Automotive Air Conditioning Information Forum (Archives)

Provided by www.ACkits.com

We've updated our forums!
Click here to visit the new forum

Archive Home

Search Auto AC Forum Archives

1976 Buick retrofit questions

cmeseadoin on Fri August 15, 2008 8:40 AM User is offline

Year: 1976
Make: Buick
Model: Electra 225 Limited
Engine Size: 7.5Liter
Refrigerant Type: R134A

Hey guys,

I have a couple of questions. I have been messing around with the A/C on my 1976 Buick Electra 225 limited for a while now off and on trying to get it working correctly. I did a 134A conversion on it and here is what I did several years ago. I replaced the compressor with a new one, I flushed the entire system and installed a bran new EEVIR assy from ackits.com with a new desiccant bag in it and all new orings at all the connections to it. The R12 service port schrader type fitting had the schrader removed and I installed a new r134a retrofit service port connection overtop of those with red and blue caps for high and low side. On the HIGH side, I installed a high pressure switch as part of the service port connection and wired that in to where it could shut off the clutch engagement if needed. There is no low pressure switch currently installed. I had to re-tune the POA valve inside of the EEVIR a little to get the a/c working well, but I had it to where it was doing pretty well....BUT my problem is I keep springing leaks at the front compressor shaft seal on the A6 and losing my refrigerant charge and spinning oil off the pulley all around the engine bay. I have now had front shaft seals on two compressors go on me and I am getting ready to go at it again. Here is what I have observed....

I noticed that before, the compressor clutch never disengaged and the compressor was running and spinning all the time that I had the a/c on. The high pressure switch never disengaged the clutch (don't know what pressure it works at, was from ACKITS too and just screws onto the old r12 port). Seeing as there is no low side cut out, the clutch and compressor is spinning all the time. I am wondering if I could be over-pressurizing the system and causing my shaft seal to blow as I understand from reading that the A6 was prone to doing that. I am not an a/c expert by any means, but I understand how they work and have done a fair amount of various work with good success. I don't have any other leaks in the system that I have ever been able to find, I'm losing it all from the front shaft seal.

To someone that knows the components of this system; could someone tell me what components SHOULD be installed in a 1976 Buick with a 455 V8 running an A6 and a VIR assy with regards to an r134a conversion? Should a LOW pressure switch that can be adjusted to maintain a certain low side pressure in concert with vent temps go into the system so that the compressor should cycle or should I expect that at the proper R134a charge in this system, that my compressor is ok to run all the time that the system is on? Does anyone know what the high side pressure is that the high pressure switch trips out at? I would love to figure all this out and stop my shaft seals from springing catastrophic leaks. Thanks to anyone with an informed opinion!!!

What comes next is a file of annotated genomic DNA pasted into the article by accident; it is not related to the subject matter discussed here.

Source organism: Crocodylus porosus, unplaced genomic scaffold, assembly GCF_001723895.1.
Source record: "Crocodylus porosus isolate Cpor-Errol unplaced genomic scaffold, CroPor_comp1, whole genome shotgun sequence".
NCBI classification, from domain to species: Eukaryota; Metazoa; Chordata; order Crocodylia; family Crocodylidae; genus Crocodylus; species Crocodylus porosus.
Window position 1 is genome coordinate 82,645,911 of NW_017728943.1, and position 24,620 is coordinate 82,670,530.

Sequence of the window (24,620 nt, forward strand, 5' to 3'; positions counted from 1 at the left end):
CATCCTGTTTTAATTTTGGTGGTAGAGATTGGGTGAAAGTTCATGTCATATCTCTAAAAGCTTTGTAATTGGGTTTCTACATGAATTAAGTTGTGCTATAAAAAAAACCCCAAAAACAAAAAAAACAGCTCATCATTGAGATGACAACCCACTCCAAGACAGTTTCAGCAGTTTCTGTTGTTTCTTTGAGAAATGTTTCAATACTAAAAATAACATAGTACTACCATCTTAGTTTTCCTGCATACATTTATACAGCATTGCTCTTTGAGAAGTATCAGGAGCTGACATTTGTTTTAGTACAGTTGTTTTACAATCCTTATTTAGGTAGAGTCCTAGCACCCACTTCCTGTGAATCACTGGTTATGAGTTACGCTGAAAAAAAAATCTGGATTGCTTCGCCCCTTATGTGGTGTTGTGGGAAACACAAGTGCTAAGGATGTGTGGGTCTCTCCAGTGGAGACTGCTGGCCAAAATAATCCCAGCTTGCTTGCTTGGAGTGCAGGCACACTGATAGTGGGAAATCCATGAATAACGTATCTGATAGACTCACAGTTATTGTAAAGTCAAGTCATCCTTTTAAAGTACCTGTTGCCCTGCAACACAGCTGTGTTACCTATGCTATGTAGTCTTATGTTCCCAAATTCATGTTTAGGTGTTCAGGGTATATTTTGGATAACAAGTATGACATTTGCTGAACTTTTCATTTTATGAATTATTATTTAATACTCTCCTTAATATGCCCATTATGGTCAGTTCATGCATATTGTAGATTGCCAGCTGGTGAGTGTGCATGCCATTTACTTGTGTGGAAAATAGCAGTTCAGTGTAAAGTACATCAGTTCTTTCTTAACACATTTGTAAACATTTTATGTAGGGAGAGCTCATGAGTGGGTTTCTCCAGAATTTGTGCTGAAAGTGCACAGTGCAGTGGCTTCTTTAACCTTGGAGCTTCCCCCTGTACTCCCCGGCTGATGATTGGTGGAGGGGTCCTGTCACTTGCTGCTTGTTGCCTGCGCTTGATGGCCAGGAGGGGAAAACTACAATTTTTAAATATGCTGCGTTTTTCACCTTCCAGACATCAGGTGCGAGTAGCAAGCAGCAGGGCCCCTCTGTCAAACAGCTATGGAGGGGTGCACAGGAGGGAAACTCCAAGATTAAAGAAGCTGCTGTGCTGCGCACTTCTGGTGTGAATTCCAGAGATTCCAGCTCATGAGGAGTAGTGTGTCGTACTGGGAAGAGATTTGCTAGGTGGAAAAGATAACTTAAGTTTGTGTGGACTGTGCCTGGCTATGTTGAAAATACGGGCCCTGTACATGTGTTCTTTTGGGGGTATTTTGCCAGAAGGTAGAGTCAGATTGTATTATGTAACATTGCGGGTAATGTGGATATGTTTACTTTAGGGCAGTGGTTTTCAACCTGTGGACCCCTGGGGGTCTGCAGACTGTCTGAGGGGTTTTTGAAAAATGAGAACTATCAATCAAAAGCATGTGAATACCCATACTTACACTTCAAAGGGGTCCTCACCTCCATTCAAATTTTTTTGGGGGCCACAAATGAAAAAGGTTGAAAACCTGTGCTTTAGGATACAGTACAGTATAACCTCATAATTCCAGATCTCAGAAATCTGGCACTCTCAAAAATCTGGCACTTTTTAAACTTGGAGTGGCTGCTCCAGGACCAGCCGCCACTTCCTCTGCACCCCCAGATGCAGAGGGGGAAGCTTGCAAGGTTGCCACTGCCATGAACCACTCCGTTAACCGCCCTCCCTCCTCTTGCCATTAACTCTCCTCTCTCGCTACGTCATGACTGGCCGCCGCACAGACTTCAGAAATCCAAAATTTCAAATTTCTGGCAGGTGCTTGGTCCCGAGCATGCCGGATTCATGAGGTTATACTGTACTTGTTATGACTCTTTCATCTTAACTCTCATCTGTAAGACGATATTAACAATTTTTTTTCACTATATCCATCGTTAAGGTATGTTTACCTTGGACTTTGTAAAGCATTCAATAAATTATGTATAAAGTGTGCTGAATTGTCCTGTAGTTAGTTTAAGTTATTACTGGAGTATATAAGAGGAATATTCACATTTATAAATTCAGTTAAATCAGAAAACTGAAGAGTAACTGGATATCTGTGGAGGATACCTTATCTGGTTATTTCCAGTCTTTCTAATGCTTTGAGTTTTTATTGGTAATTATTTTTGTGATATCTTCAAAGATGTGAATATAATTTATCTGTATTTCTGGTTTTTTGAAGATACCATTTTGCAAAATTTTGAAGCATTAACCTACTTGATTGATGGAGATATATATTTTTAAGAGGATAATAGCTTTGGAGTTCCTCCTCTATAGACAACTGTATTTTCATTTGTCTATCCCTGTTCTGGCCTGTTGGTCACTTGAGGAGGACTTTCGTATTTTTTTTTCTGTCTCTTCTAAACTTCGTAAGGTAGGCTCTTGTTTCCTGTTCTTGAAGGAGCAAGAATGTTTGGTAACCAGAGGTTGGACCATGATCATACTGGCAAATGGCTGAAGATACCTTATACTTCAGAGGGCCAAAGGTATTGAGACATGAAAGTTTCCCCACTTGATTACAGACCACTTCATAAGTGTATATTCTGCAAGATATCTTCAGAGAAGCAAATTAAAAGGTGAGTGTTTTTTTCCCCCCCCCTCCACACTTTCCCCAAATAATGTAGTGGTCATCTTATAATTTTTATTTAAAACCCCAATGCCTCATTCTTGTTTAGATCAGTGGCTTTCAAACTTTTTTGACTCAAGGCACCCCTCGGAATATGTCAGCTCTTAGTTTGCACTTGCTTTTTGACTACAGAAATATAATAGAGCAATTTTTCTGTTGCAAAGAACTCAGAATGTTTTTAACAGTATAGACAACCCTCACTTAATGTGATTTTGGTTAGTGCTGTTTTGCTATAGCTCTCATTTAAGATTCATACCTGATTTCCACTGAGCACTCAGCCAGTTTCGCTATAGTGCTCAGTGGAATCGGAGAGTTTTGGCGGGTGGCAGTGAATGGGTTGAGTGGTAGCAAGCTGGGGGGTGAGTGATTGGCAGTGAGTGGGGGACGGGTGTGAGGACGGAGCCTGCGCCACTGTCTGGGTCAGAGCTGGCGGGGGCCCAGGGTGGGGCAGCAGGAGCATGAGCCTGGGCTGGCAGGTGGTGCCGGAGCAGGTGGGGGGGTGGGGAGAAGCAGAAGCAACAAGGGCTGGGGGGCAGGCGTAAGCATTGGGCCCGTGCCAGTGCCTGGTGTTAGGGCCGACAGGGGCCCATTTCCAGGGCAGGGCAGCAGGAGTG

mk378 on Fri August 15, 2008 1:02 PM User is offline

VIR systems will run the compressor all the time normally. The valve regulates the cooling and evaporator temperature via pressure. They do not need a low pressure switch.

The high pressure switch is only to prevent blowing out hoses, etc. under abnormal conditions of excessive pressure, for example if the condenser fan quits. It should never open in normal operation. Typically they are set for 450 psi or so.

The A6 especially and all GM compressors are prone to shaft seal leaks. Are you using lip seals or mechanical seals? The lip seals are reportedly better, as long as the shaft is in good condition.

cmeseadoin on Fri August 15, 2008 10:50 PM User is offline

Hey MK378:

Thanks for the information, what you said makes sense to me and is how I was running the system. I have done some research on the A6 and seem to find that they are def. prone to leaking. Is there some other compressor that I can install in this car other than the A6 do you think? I am, quite frankly, sick of dealing with a leaking compressor because outside of that, I'd have a nice functional a/c system in this car. I am not into it enough to know what type of seals I have....how would I know? I just ordered another reman'd A6 from this site today to try one final time doing it all correctly from A-Z. If this fails, I will probably quit dicking with it and say screw it. The car is a toy and I'd like the A/C to work, but I am not sinking 100's into it. I don't have the tools to pull the seals out and redo them either. I was wondering about trying to do that. I am very mechanically inclined, but I am not sure how much effort I want to exert as I can well afford to keep buying compressors, but I want to find one that is not a leaky pile of junk and be done with it.